Dr. Umar also pointed out that Nigeria receives between 12 – 14 billion US Dollars annually from the Islamic Development Bank Group since 2005. In his words “The Federal Government joined the Islamic Development Bank Group in 2005 to avail the country of alternative sources of funding especially for infrastructure development, an area where we are having a lot of deficit in terms of financing (estimated infrastructure financing is 12 – 14 billion USD annually).”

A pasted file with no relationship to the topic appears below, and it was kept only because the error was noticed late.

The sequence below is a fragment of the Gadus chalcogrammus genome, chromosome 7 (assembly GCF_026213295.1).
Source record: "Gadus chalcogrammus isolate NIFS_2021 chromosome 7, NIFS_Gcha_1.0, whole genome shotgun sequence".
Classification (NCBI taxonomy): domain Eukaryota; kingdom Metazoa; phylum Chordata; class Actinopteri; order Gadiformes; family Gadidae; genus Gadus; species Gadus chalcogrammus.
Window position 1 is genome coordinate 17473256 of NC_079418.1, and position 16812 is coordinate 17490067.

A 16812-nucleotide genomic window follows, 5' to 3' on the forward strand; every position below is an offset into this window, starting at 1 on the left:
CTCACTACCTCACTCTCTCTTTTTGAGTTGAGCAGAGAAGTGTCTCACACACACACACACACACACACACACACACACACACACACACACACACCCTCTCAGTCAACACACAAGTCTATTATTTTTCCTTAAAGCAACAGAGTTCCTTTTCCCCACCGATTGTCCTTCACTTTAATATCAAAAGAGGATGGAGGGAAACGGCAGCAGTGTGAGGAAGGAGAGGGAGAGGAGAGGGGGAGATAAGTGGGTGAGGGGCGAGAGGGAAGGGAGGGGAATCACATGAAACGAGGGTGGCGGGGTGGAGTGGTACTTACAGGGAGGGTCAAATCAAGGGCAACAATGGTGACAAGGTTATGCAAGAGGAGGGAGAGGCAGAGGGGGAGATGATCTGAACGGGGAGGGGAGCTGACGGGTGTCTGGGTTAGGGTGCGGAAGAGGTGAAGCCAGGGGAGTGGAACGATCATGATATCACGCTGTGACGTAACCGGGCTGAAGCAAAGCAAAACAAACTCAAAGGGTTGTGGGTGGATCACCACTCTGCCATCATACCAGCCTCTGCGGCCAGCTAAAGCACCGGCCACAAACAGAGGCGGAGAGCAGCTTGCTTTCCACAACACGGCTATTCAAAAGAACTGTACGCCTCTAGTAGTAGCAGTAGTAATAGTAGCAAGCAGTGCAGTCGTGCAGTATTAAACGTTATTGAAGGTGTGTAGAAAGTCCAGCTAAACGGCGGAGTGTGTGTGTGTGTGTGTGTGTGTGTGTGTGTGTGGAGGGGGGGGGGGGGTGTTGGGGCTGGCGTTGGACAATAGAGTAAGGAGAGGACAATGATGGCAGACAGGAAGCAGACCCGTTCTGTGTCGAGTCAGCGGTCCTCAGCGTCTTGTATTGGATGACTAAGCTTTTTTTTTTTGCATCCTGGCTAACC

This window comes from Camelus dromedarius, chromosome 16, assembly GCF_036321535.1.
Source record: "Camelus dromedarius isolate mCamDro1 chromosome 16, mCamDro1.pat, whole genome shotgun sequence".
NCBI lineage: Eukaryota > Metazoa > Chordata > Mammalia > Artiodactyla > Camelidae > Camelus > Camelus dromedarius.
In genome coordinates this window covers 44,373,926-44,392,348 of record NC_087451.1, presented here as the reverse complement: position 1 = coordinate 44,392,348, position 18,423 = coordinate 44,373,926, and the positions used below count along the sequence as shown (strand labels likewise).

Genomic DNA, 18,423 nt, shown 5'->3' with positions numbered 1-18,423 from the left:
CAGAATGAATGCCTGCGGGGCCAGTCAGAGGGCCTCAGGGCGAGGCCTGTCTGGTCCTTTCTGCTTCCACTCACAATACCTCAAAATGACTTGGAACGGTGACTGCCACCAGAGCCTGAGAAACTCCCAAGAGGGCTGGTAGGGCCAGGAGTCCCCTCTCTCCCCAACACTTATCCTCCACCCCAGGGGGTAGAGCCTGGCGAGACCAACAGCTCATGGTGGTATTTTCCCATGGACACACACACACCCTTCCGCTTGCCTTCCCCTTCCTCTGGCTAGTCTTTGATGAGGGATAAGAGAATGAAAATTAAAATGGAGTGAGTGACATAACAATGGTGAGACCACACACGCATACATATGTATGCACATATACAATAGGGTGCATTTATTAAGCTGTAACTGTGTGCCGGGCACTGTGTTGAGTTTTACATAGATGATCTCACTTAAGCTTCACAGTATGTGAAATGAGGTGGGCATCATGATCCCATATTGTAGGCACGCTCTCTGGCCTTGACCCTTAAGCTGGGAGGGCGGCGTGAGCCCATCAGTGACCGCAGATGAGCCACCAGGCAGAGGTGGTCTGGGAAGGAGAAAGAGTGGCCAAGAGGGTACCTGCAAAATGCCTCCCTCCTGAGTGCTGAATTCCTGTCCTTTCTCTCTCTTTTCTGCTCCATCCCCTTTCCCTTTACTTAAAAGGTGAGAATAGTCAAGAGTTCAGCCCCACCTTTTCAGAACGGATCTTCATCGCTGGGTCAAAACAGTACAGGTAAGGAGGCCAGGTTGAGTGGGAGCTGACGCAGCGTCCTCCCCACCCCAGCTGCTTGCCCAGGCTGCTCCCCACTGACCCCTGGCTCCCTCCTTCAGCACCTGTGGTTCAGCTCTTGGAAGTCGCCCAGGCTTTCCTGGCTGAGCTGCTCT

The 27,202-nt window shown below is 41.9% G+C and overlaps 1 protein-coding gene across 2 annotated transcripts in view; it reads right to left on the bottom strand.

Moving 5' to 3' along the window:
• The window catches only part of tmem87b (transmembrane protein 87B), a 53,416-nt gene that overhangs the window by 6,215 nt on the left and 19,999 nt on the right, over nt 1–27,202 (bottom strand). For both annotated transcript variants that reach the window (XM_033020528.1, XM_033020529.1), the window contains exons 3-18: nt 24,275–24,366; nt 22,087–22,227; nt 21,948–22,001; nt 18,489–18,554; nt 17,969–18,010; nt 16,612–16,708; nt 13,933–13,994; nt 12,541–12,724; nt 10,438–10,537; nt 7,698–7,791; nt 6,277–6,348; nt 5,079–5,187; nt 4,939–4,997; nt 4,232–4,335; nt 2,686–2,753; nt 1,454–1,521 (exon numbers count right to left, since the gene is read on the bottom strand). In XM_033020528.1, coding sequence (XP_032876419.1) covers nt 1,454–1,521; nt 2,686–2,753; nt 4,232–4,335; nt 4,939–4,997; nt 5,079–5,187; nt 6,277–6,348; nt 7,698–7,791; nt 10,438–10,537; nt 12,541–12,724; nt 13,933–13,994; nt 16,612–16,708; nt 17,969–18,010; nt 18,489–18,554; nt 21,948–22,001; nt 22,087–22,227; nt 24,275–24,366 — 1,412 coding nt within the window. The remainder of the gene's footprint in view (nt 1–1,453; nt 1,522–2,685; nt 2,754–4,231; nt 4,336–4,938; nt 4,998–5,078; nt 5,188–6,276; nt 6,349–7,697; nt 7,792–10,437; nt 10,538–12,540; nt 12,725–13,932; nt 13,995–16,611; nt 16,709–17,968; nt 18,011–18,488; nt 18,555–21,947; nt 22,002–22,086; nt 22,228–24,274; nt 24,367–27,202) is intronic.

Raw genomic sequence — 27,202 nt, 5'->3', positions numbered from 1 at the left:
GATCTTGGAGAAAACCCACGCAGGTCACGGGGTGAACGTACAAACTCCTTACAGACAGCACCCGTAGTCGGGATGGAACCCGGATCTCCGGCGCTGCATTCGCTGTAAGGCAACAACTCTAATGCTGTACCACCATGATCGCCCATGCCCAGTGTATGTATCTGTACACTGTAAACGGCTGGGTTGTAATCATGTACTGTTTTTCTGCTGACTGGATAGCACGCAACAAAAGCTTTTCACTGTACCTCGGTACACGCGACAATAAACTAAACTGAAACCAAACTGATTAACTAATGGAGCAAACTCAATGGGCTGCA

In her part, Mrs. Aziza Atta, a Munich – Germany based Islamic Finance lawyer further enjoined Nigerians to embrace Islamic banking because it is one way through which Nigeria can have access to huge funds for investments and infrastructural development from the Middle East. According to Mrs. Azizat, Islamic finance has developed globally partly due to the excessive liquidity in the Gulf. You will agree with me that people with most liquidity now are the oil rich countries. The major banking institutions such as HSBC, Deutsche Bank, Barclays Bank, Citygroup wanted to get access to this liquidity. Bear in mind that banking in the Gulf States is done in line with non interest banking, so in order to get access to that excessive liquidity in the Gulf, the big financial institutions began to restructure their financial instruments in line with Islamic Banking so that the big investors from the Gulf can come and invest their money in these banks. Bankers are practical people, they put sentiments aside when it comes to money.